It was the second-place finishers, not the event winners, who gave the Harvard women's swim team a tension-packed 67-64 victory over a tough UMass team last night at the IAB.
Going into the last four events of the meet, the crucial section of last night's contest, UMass held a narrow 49-48 lead over the Crimson swimmers. In the first of those four events, the 500-yd. freestyle, versatile Maura Costin cruised to an easy victory, but the real story in that race was Harvard's Sharon Beckman.
Carrying a body-length lead over UMass's Mary Ellen Butler for 18 of the 20 laps, Beckman used all her stamina to out-touch Butler for the important second-place finish by just 15 seconds.
Her swim gave Harvard an 8-1 victory in the event and an important 56-50 lead in the meet. In the next event, the 100-yd. breaststroke, Harvard also needed at least a second-place finish to hang onto the lead and have enough points to eventually win the meet.
Breaststroker Nancy Danoff came through with that second-place performance, edging out Massachusetts' Alix DonHartog by one-half second. Her three points kept Harvard on top, 59-56, with only the diving and 200-yd. freestyle relay remaining.
These two events went according to the plans of Harvard coaches Stephanie Walsh and Paula Newman. In the diving, UMass's strong drivers took first and second places and an 8-1 victory in the event as Sue Abkowitz took third for the Crimson aquawomen.
But those second-place swims of Danoff and Beckman kept Harvard within four points, 64-60, with only the seven-point, winner-take-all relay ahead. And as expected, the strong relay team of Leslie Landefeld, Mary Ellen Mangano, Jane Fayer, and Maura Costin brought home the win with a time of 1:46.6, a new team record, breaking the old mark of 1:47.7.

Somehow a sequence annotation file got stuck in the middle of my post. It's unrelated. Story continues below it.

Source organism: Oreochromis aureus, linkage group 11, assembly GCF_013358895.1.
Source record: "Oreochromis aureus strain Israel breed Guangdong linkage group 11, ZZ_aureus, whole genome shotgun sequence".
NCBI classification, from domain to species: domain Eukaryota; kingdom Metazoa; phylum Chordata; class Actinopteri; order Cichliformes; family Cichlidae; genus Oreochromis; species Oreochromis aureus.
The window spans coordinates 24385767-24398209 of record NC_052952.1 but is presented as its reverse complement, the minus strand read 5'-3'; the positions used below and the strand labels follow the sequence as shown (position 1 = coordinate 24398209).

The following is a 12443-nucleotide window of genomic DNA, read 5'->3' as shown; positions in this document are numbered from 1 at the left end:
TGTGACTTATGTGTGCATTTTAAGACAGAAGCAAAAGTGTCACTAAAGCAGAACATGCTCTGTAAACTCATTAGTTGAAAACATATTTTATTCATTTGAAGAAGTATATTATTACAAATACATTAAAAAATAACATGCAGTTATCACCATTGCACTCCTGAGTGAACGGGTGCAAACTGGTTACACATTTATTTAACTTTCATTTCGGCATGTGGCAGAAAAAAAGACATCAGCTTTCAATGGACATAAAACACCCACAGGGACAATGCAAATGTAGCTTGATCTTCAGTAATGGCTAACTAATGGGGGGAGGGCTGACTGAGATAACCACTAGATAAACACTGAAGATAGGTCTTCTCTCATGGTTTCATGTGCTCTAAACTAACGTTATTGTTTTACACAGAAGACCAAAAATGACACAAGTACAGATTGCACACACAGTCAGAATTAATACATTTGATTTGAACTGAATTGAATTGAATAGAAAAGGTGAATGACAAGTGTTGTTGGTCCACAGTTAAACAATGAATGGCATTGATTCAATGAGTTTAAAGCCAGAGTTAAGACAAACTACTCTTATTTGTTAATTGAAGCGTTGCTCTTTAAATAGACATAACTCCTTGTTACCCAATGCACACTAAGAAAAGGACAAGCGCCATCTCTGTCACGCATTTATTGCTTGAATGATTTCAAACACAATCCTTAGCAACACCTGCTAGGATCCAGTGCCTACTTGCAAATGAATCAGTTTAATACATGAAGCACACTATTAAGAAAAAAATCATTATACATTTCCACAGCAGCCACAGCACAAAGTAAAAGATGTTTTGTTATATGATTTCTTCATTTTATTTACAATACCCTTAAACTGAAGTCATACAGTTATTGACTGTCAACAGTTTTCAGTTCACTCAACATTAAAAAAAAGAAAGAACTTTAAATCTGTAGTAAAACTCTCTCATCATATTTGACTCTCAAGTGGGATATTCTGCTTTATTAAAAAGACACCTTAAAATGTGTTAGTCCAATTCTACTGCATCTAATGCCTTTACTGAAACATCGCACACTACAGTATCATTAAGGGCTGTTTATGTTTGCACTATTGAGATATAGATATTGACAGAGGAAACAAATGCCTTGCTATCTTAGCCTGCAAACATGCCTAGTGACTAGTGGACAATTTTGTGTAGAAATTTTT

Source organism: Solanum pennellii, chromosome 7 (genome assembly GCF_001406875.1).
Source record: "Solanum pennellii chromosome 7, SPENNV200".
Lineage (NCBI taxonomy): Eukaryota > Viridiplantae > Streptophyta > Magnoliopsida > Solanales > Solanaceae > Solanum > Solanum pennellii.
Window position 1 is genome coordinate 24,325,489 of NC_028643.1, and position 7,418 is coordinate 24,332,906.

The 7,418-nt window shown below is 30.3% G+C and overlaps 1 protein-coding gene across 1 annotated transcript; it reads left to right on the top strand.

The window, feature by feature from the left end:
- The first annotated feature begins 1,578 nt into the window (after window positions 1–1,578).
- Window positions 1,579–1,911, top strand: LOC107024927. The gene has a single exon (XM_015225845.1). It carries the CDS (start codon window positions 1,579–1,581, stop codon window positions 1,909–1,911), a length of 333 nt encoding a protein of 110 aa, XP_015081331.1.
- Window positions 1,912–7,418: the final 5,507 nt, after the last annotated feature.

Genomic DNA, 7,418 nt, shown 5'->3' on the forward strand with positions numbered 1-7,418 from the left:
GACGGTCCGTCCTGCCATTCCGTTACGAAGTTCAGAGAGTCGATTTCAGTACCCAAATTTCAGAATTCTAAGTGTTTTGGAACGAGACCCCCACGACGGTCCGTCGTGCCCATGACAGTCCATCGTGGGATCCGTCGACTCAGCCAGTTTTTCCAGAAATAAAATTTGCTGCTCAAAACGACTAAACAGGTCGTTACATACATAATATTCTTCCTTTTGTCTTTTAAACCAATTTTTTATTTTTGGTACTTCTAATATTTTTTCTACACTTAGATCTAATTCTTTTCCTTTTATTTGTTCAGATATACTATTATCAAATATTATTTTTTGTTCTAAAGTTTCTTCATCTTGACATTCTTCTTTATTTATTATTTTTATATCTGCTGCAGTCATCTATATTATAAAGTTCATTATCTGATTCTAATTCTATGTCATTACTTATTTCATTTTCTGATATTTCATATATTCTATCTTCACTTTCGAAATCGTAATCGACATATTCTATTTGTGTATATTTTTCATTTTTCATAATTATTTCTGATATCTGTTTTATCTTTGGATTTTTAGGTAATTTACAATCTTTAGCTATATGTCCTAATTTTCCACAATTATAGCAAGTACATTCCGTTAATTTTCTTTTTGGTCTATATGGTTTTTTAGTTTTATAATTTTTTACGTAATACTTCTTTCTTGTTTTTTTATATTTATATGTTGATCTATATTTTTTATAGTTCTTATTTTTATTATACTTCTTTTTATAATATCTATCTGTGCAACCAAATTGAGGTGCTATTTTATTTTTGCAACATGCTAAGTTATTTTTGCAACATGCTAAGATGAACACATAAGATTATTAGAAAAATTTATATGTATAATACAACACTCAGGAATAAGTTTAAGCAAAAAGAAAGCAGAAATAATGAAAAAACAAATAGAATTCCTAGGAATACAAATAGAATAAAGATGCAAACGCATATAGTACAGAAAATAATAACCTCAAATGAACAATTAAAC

So screaming and hoisting coach Walsh into the pool, the Harvard women ended their dual-meet season with a 67-64 win and a 5-4 record.
Climbing out of the pool, Walsh said, "It was a tight meet, and our strategy in placing our swimmers was key. I had faith in the girls, and they came through with good swims."
The strategy must have been good, because after the meet, UMass coach Eve Atkinson turned to Walsh and said, "I want you to tell me how you did it. On paper, I thought I had you beat."
Consistent Jane Fayer contributed her usual load of points, winning the 50-, 100-, and 200-yd. freestyles in times of 26.4, 58.2, and 2:06.4, respectively.
The other workhorse, multi-talented Costin, added wins in the 100-yd. individual medley (1:04.5) and 100-yd. butterfly (1:04.8) to her victory in the 500-yd. freestyle (5:30.2).
Backstroker Leslie Landefeld also chipped in two first-place efforts with wins in the 50-yd. backstroke (31.8) and the 100-yd. backstroke (1:09.6).
After the meet, Crimson senior co-captain Jane Hendricks said she was glad to finish her swimming career with a win.
"It was a good year," she said, "the team came together and produced almost 100 personal-best times in February alone."
After three years with Harvard swimming, Hendricks could look back and smile, saying, "There's a really big difference between the time I started swimming at Harvard and now."
Indeed she was part of a strong team this year.